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Mechanical ventilation, or assisted ventilation, is the medical term for artificial ventilation where mechanical means are used to assist or replace spontaneous breathing. This may involve a machine called a ventilator, or the breathing may be assisted manually by a suitably qualified professional, such as an anesthesiologist, respiratory therapist (RT), Registered Nurse, or paramedic, by compressing a bag valve mask device. In most situations in intensive care unit, RTs are responsible for optimizing ventilation management, adjustment and weaning.

Mechanical ventilation is termed "invasive" if it involves any instrument inside the trachea through the mouth, such as an endotracheal tube or the skin, such as a tracheostomy tube. Face or nasal masks are used for non-invasive ventilation in appropriately selected conscious patients.

The two main types of mechanical ventilation include positive pressure ventilation where air (or another gas mix) is pushed into the lungs through the airways, and negative pressure ventilation where air is, in essence, sucked into the lungs by stimulating movement of the chest. Apart from these two main types, there are many specific modes of mechanical ventilation, and their nomenclature has been revised over the decades as the technology has continually developed.

The shortage of ventilators has emerged as a key aspect of the Coronavirus pandemic.

Mechanical ventilation is indicated when the patient's spontaneous breathing is inadequate to maintain life. It isalso indicated as prophylaxis for imminent collapse of other physiologic functions, or ineffective gas exchange in the lungs. Because mechanical ventilation serves only to provide assistance for breathing and does not cure a disease, the patient's underlying condition should be identified and treated in order to resolve over time. In addition, other factors must be taken into consideration because mechanical ventilation is not without its complications.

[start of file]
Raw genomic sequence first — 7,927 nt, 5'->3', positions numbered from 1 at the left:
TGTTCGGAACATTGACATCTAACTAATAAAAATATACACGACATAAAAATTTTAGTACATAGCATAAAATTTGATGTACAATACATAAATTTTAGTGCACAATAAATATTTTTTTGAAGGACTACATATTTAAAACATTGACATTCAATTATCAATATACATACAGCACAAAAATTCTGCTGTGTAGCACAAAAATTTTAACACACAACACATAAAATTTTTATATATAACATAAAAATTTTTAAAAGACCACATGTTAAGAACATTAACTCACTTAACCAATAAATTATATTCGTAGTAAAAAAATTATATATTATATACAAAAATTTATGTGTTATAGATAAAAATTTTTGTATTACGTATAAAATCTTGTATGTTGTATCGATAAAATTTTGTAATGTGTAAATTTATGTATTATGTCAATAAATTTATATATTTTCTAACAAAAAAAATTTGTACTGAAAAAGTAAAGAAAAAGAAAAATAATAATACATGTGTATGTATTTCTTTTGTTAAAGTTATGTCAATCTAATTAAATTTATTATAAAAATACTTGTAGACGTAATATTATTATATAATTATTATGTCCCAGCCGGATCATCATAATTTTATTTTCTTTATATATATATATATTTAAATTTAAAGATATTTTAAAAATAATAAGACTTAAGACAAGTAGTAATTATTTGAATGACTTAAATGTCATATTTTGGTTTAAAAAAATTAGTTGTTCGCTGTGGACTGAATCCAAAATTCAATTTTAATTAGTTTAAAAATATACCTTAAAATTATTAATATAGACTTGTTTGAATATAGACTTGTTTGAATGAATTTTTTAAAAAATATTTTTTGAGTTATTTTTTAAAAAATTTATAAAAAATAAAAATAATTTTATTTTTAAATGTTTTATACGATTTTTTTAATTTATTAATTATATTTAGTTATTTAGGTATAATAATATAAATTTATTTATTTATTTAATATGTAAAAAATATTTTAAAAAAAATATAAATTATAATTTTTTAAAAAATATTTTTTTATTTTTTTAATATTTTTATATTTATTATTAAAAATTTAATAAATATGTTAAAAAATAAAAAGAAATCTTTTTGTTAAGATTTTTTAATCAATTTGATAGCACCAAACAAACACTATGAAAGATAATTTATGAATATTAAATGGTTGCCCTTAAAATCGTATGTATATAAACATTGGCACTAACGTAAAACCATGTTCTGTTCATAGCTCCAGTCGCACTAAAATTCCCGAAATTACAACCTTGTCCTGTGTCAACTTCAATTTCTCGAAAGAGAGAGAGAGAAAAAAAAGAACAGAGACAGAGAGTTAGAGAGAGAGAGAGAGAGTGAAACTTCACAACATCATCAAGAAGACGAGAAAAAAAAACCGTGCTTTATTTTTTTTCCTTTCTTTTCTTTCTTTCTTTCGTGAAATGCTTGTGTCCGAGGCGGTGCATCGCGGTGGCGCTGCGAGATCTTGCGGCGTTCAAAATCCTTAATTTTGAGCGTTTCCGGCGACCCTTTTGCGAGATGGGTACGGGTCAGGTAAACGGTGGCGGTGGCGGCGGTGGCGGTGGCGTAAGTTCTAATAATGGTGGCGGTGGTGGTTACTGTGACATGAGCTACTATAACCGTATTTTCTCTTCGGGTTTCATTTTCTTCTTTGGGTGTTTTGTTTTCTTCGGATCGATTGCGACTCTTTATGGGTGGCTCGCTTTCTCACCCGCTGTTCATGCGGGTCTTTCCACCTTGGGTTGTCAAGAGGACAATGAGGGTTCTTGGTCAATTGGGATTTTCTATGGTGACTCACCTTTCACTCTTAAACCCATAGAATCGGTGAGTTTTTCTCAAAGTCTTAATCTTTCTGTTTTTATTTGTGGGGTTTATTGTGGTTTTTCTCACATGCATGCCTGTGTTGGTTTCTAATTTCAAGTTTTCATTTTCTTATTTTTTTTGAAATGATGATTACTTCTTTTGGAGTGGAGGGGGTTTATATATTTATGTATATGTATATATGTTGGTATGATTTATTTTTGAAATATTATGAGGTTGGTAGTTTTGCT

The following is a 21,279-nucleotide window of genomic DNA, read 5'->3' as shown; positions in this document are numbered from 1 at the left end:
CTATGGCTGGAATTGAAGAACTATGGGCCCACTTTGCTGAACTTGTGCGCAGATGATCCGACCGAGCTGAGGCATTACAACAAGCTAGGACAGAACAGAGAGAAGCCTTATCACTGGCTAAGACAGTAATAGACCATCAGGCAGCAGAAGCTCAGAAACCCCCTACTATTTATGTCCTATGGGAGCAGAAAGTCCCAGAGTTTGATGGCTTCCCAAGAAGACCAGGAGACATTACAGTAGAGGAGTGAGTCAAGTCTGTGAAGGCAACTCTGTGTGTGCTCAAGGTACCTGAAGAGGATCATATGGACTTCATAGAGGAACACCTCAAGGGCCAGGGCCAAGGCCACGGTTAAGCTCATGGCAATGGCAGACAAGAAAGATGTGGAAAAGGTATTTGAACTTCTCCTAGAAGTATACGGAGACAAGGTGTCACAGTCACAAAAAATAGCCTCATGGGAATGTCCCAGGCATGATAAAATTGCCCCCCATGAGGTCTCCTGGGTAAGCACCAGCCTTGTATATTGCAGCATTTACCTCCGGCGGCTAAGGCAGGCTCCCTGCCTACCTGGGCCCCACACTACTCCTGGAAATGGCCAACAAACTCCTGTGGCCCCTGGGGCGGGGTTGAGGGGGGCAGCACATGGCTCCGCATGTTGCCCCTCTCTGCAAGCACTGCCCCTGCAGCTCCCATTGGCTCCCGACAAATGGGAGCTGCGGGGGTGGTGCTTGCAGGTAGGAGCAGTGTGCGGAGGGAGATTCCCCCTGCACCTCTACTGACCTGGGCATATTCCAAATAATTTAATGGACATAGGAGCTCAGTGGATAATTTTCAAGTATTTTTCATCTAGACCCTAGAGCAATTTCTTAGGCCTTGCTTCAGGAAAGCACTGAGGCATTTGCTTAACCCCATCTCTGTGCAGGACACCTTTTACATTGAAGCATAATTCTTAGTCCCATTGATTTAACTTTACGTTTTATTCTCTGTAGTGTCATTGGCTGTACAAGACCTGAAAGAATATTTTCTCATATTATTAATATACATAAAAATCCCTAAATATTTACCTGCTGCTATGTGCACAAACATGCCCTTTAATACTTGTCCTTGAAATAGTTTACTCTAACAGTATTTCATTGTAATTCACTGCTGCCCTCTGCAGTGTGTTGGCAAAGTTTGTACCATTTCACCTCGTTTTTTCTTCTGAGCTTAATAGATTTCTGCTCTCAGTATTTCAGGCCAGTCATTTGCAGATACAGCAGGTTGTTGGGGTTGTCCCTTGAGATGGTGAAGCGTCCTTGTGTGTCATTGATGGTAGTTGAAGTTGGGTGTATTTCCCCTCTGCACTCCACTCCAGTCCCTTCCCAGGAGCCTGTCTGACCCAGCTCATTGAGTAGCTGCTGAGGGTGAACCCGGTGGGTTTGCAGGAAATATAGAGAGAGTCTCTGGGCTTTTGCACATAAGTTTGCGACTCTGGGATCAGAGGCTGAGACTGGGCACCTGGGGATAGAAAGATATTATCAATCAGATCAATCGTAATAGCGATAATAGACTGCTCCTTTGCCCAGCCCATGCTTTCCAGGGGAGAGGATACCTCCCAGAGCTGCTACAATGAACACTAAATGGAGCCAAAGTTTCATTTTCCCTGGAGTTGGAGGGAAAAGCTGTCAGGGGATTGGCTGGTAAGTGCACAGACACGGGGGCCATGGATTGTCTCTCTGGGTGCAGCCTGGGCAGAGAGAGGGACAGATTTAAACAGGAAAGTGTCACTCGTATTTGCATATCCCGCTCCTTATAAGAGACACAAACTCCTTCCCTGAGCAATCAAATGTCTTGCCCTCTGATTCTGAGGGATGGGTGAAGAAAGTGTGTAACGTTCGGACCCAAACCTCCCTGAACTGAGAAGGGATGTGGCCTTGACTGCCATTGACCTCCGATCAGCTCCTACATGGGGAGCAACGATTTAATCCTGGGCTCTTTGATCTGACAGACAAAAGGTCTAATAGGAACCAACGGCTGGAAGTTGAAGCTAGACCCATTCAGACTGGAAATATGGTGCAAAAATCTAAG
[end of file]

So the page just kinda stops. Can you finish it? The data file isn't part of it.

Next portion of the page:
In general, mechanical ventilation is instituted to correct blood gases and reduce the work of breathing.

It can be used as a short-term measure, for example during an operation or critical illness (often in the setting of an intensive-care unit). It may be used at home or in a nursing or rehabilitation institution if patients have chronic illnesses that require long-term ventilatory assistance. Due to the anatomy of the human pharynx, larynx, and esophagus and the circumstances for which ventilation is needed, additional measures are often required to secure the airway during positive-pressure ventilation in order to allow unimpeded passage of air into the trachea and avoid air passing into the esophagus and stomach. The common method is by insertion of a tube into the trachea: intubation, which provides a clear route for the air. This can be either an endotracheal tube, inserted through the natural openings of mouth or nose, or a tracheostomy inserted through an artificial opening in the neck. In other circumstances simple airway maneuvres, an oropharyngeal airway or laryngeal mask airway may be employed. If the patient is able to protect his/her own airway and non-invasive ventilation or negative-pressure ventilation is used then an airway adjunct may not be needed.

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